The San Diego Business Journal asked a group of banking leaders for their impressions of the digital revolution in banking, and received valuable insights regarding human interactions, response to pandemic-era restrictions, and fraud prevention.
Even before the COVID-19 pandemic impacted the world economy in early 2020, the financial sector was developing and deploying digital tools that would make banking faster, safer and more convenient for businesses. Through the pandemic lockdowns, commercial banks accelerated investments into their digital service offerings – and have continued to do so in the post-vaccine reopening of the economy.
Digital: Once a Great Idea, Now a Crucial Component
The article boasts a distinguished group banking leaders, including:
- Aaron Ryan, Executive Director for Middle Market Banking, JPMorgan Chase
- Alan Prohaska, Regional President and Head of Corporate Banking, PNC
- Jeff Friesen, President of the Southwest Region, Enterprise Bank & Trust
- Nathan Rogge, President and CEO, Friendly Hills Bank
- Cliff Cho, Senior Vice President and Market Executive, Bank of America
- Kris Ilkov, Executive Vice President and Southwest Regional Director, Umpqua Bank
- Manuel Rodriguez, Commercial Banking Market President, U.S. Bank
- Chris Grassa, Senior Managing Director of Commercial Banking, Torrey Pines Bank
The consensus of the group is that digital has become a crucial component in banking. JPMorgan Chase Executive Director for Middle Market Banking Aaron Ryan sees “an opportunity to solve a real set of pain points” for clients by taking “a digital-first mindset.”
“Using client-centric design, we have worked to deliver personalized, data-driven solutions enabling our clients to achieve their goals and have an enhanced client experience,” he said. “We’re currently seeing that local businesses are building on digital banking solutions implemented during COVID and continuing to look for digital banking tools and services that automate processes and make their work life easier, making it imperative for us to seek better ways to serve clients through continuous innovation.”
Alan Prohaska, regional president and head of corporate banking for PNC in San Diego, noted that the move to digital was already underway before the pandemic accelerated adoption -- driven by a desire to reduce paper and streamline processes.
“However, many were accustomed to old workflows, and the human intervention and interaction involved with these processes, so adoption rates of new technology were lower,” he said. “The pandemic and disruptions in the labor market have accelerated the adoption of more sophisticated treasury automation tools, helping businesses operate more efficiently and reducing human errors.”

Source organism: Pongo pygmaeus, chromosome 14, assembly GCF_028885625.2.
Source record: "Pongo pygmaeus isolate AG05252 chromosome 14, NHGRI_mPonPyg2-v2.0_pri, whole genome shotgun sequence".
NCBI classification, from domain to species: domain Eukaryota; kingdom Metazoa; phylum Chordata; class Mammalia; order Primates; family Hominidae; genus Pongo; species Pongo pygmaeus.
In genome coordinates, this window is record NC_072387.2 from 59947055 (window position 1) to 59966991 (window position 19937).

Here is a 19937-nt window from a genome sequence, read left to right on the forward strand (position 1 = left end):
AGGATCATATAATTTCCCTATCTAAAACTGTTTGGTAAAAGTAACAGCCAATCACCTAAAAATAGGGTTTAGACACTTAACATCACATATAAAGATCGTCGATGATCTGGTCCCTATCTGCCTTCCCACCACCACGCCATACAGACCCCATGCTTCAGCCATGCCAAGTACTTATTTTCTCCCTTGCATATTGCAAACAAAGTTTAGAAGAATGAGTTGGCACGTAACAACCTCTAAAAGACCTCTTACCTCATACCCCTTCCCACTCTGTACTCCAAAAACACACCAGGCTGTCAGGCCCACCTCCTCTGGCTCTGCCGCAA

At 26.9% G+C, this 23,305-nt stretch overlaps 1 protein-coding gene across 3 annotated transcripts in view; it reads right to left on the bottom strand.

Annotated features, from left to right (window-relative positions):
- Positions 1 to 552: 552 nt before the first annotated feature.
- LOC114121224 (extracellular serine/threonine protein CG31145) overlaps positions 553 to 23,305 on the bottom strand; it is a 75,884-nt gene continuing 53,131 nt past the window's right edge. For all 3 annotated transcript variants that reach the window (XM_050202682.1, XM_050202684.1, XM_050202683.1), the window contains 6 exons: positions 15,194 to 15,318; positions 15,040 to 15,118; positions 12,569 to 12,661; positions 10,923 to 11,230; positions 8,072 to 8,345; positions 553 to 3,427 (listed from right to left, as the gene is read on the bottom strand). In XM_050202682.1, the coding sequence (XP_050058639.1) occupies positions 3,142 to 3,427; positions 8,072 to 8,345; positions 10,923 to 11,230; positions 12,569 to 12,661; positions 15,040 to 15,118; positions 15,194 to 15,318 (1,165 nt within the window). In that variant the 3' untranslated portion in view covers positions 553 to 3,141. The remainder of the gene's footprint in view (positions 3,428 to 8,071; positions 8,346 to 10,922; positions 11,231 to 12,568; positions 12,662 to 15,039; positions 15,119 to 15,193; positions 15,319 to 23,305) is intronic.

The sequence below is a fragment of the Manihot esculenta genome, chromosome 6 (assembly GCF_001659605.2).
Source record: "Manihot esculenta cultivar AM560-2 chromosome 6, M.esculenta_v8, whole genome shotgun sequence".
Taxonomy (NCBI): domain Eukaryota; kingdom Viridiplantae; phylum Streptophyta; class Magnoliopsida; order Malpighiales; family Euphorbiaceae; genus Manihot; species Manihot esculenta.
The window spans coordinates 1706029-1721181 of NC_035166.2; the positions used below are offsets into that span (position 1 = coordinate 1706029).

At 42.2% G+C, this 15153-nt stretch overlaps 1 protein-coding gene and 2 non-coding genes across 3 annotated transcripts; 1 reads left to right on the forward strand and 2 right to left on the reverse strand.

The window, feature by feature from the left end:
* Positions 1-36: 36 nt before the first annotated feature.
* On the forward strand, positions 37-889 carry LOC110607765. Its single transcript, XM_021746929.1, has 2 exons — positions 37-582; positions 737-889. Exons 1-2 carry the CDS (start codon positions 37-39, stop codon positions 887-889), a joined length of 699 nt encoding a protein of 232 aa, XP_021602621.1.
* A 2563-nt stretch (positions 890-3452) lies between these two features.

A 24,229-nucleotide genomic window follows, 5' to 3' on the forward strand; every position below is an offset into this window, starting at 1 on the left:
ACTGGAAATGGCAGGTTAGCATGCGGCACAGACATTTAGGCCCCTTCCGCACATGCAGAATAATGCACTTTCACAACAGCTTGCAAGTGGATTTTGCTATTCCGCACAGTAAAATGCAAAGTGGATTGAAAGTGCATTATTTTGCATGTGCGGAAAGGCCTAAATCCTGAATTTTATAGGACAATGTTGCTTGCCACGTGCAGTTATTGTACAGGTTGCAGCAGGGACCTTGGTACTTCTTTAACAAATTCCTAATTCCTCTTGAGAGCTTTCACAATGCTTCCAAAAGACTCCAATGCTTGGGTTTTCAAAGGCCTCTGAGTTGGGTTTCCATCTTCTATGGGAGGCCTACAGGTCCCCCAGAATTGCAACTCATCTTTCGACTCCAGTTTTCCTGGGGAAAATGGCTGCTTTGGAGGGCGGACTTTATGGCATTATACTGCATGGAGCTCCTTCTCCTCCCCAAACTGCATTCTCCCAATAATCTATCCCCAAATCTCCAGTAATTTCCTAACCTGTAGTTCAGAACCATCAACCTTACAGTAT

Jeff Friesen, president of the southwest region at Enterprise Bank & Trust, also noted that digital adoption was already underway, but greatly accelerated when the pandemic hit and branches closed.
"In 2020, our number of online banking users increased 12%, business remote deposits increased 25%, and the number of wire transfers increased 40%.”
Investment in Technology
But, many leaders also understand that it is a necessity.
Cliff Cho, senior vice president and market executive for Bank of America in San Diego, notes that digital technology has always been a priority for his organization.
“One of our key investments every year is digital technology, to keep us on the forefront. Over the past 12 years, the bank has dedicated more than $35 billion to tech spending, and in 2022 alone has set aside $3.6 billion to continue those efforts.”
Friendly Hills Bank President and CEO Nathan Rogge identifies fraud, risk, and cybersecurity as top concerns for banks in the digital era -- requiring investment.
“The rise in digitals tools has forced banks to make a large investment in technology."
Modernizing Check Deposits
Technology has been key in streamlining many deposit channels for checks. Mr. Friesen explained that, while remote deposit was already being utilized by consumers, the pandemic "helped push further adoption of things like online banking, remote deposit and wires," with business remote deposits seeing a 25% increase.
However, the article points to data from a recent Chase Small Business Pulse Survey that shows:
- 83% of small business owners say being easy to work with is an important attribute in a financial services partner
- 82% want easy-to-use online platforms
- 81% want easy-to-contact live support
Mr. Rogge reaffirms the need for branches, especially when it comes to retailers with heavy cash flow, as they still frequent branches to make deposits. This is why banks are looking towards technologies like AI and machine learning to modernize traditional payment channels like checks -- providing a seamless and consistent experience from digital to in-person.
As banks look to maintain relationships while providing a "frictionless experience," we will continue to see certain forward-looking banks make huge investments in technology.